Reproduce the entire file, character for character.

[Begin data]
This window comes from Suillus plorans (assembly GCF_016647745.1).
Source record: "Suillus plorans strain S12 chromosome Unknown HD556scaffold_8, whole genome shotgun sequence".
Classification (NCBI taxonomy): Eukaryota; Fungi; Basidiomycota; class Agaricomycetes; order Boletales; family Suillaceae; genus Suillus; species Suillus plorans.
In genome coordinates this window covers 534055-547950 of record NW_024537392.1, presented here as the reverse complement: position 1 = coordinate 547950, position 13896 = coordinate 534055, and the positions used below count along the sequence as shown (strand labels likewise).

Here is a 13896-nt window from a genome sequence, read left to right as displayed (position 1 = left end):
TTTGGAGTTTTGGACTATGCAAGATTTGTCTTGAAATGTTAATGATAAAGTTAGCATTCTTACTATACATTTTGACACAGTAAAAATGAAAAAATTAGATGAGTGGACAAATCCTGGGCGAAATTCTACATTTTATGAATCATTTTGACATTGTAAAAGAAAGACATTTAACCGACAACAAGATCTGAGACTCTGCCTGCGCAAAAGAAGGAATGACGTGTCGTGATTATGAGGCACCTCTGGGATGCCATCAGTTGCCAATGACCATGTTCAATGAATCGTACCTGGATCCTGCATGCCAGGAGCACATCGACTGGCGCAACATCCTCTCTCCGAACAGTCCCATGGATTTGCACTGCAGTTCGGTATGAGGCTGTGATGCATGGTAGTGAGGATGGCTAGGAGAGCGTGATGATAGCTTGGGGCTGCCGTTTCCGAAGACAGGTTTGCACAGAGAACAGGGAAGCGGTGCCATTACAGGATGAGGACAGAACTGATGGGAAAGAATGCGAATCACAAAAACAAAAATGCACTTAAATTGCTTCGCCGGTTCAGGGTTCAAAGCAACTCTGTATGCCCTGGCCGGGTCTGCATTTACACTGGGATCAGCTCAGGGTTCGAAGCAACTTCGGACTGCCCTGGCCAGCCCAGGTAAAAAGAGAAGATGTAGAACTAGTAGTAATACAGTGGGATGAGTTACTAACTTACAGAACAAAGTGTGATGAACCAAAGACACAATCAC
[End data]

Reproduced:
This window comes from Suillus plorans (assembly GCF_016647745.1).
Source record: "Suillus plorans strain S12 chromosome Unknown HD556scaffold_8, whole genome shotgun sequence".
Classification (NCBI taxonomy): Eukaryota; Fungi; Basidiomycota; class Agaricomycetes; order Boletales; family Suillaceae; genus Suillus; species Suillus plorans.
In genome coordinates this window covers 534055-547950 of record NW_024537392.1, presented here as the reverse complement: position 1 = coordinate 547950, position 13896 = coordinate 534055, and the positions used below count along the sequence as shown (strand labels likewise).

Here is a 13896-nt window from a genome sequence, read left to right as displayed (position 1 = left end):
TTTGGAGTTTTGGACTATGCAAGATTTGTCTTGAAATGTTAATGATAAAGTTAGCATTCTTACTATACATTTTGACACAGTAAAAATGAAAAAATTAGATGAGTGGACAAATCCTGGGCGAAATTCTACATTTTATGAATCATTTTGACATTGTAAAAGAAAGACATTTAACCGACAACAAGATCTGAGACTCTGCCTGCGCAAAAGAAGGAATGACGTGTCGTGATTATGAGGCACCTCTGGGATGCCATCAGTTGCCAATGACCATGTTCAATGAATCGTACCTGGATCCTGCATGCCAGGAGCACATCGACTGGCGCAACATCCTCTCTCCGAACAGTCCCATGGATTTGCACTGCAGTTCGGTATGAGGCTGTGATGCATGGTAGTGAGGATGGCTAGGAGAGCGTGATGATAGCTTGGGGCTGCCGTTTCCGAAGACAGGTTTGCACAGAGAACAGGGAAGCGGTGCCATTACAGGATGAGGACAGAACTGATGGGAAAGAATGCGAATCACAAAAACAAAAATGCACTTAAATTGCTTCGCCGGTTCAGGGTTCAAAGCAACTCTGTATGCCCTGGCCGGGTCTGCATTTACACTGGGATCAGCTCAGGGTTCGAAGCAACTTCGGACTGCCCTGGCCAGCCCAGGTAAAAAGAGAAGATGTAGAACTAGTAGTAATACAGTGGGATGAGTTACTAACTTACAGAACAAAGTGTGATGAACCAAAGACACAATCAC